"This is the cause of my life - new hope, that we will break the old gridlock and guarantee that every American - north, south, east, west, young, old - will have decent quality health care as a fundamental right and not as a privilege."

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CA-10: We Can't Let the Insurance Companies Win this Time

Thousands of people are lined up in front of a sports arena waiting to receive the health care they desperately need from a nonprofit that specializes in treating patients from the developing world. Some of their grateful patients stand outside hours past sunset waiting to be treated. Basic dental work for working mothers, glasses for young children, infections left to linger, procedures delayed because the cost of treatment is too great.  

No, I'm not recalling an incident from the years I volunteered for the Peace Corps in rural Ethiopia treating small pox. I'm talking about the Remote Area Medical Volunteer Corp's weeklong clinic in Inglewood, a community near Los Angeles. For the first time in their 25 year history, they are offering their worthy service in a major metropolitan U.S. city. Where did we go wrong?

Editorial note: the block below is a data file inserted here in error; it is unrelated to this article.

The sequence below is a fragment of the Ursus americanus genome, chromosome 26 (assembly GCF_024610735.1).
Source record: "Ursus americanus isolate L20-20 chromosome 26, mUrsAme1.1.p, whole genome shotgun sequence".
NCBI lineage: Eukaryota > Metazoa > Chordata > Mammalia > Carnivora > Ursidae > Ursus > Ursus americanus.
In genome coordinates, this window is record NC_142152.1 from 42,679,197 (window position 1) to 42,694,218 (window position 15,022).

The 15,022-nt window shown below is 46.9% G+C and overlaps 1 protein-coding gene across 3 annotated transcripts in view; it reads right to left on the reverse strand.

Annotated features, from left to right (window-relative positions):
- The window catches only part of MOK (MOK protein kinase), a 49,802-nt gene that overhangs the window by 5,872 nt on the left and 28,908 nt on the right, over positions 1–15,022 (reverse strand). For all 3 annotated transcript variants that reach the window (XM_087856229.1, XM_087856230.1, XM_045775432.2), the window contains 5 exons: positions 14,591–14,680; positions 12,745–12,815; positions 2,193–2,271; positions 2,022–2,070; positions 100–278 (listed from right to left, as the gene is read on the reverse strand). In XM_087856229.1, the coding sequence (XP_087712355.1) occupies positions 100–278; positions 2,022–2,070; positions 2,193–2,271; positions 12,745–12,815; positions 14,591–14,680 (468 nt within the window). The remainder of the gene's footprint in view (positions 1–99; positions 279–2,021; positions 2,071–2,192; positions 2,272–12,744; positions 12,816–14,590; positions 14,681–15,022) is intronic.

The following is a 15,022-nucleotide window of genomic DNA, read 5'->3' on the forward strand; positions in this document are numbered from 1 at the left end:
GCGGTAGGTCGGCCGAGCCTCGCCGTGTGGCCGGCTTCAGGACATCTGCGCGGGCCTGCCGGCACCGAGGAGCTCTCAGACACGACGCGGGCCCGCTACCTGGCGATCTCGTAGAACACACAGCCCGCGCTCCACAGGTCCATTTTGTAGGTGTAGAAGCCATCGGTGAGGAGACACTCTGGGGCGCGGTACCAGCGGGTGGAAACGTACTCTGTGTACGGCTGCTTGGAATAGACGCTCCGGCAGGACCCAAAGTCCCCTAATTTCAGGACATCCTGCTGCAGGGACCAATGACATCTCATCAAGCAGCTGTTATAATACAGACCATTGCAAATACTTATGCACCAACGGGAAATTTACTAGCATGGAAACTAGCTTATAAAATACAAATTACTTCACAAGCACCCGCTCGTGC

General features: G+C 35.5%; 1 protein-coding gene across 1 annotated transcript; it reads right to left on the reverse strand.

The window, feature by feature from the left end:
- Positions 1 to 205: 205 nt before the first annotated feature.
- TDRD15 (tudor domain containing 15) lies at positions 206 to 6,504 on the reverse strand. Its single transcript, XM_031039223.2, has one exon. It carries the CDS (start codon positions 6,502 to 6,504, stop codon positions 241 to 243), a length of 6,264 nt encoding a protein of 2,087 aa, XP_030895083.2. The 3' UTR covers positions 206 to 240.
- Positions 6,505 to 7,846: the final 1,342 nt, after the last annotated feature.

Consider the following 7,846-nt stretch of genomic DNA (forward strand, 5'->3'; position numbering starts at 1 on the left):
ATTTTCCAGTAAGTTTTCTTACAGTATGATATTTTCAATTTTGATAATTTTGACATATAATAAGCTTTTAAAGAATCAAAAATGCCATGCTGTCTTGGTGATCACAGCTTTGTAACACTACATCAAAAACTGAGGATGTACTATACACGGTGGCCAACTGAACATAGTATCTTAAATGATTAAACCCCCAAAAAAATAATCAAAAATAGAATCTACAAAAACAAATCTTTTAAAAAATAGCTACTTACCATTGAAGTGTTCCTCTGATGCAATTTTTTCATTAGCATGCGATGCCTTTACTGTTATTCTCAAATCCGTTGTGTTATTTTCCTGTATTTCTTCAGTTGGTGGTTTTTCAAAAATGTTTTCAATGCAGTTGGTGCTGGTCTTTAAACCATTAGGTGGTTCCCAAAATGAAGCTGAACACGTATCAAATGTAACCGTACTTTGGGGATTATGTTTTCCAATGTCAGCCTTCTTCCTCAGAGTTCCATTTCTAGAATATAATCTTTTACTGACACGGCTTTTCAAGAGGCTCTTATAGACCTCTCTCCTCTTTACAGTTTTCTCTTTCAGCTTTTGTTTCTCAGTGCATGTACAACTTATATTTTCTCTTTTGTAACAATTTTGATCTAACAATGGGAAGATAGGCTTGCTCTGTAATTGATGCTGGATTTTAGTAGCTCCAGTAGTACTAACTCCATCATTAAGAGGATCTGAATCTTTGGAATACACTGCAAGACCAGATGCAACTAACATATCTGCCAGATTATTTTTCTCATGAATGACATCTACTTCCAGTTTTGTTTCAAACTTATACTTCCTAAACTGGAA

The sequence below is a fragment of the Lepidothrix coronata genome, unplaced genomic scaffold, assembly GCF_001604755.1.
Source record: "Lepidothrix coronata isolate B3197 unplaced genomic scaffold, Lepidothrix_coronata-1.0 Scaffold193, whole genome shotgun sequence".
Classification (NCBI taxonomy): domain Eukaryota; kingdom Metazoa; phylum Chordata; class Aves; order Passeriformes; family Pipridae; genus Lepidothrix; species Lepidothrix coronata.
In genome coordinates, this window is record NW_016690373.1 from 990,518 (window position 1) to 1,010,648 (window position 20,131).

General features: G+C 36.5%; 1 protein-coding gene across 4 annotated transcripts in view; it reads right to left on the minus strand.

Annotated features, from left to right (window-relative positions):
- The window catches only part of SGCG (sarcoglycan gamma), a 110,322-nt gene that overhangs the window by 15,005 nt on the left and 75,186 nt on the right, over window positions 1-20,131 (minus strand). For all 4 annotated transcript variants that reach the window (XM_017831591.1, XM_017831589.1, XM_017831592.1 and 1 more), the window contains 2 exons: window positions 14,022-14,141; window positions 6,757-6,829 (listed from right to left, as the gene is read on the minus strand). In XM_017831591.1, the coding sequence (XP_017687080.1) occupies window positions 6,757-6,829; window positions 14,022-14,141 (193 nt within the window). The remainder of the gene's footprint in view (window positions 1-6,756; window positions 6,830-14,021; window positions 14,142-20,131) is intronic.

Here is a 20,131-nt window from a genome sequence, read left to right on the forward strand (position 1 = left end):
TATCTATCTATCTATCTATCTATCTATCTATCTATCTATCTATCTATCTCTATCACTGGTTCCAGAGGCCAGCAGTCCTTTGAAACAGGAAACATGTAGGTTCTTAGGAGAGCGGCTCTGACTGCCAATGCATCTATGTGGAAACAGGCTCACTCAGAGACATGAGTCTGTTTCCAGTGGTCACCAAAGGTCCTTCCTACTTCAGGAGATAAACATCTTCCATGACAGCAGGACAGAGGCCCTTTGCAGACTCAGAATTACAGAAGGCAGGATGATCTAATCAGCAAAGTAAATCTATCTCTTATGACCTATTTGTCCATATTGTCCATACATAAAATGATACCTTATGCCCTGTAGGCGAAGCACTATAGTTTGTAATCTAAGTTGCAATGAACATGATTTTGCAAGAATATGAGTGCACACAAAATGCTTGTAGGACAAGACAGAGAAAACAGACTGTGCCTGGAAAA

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A Green Industrial Revolution for a Golden State

NOTE: These are my prepared remarks for today's keynote address as the Scripps Seaside Forum, sponsored by the Sustainability Alliance of Southern California, Heartland Foundation-United Green and Scripps Institution of Oceanography.

It's great to be at the Scripps Institute of Oceanography, one of our country's most important research facilities. The work of this institute has led the way in understanding climate change, the effect of the warming oceans and how we can adapt to the inevitable changes in our environment.  

I'm here today to talk to you about the next industrial revolution. The world's economies are fueled by carbon based fuels that have polluted our atmosphere and set up a warming climate. Now when I talk about the next revolution, I don't mean the coal-and-oil fueled economy of yesteryear. The irrefutable science of climate change requires that we take a different path, and with sound investments in renewable energy, green technology, and education, we can create a new green industrial revolution that will put countless thousands of our residents back to work.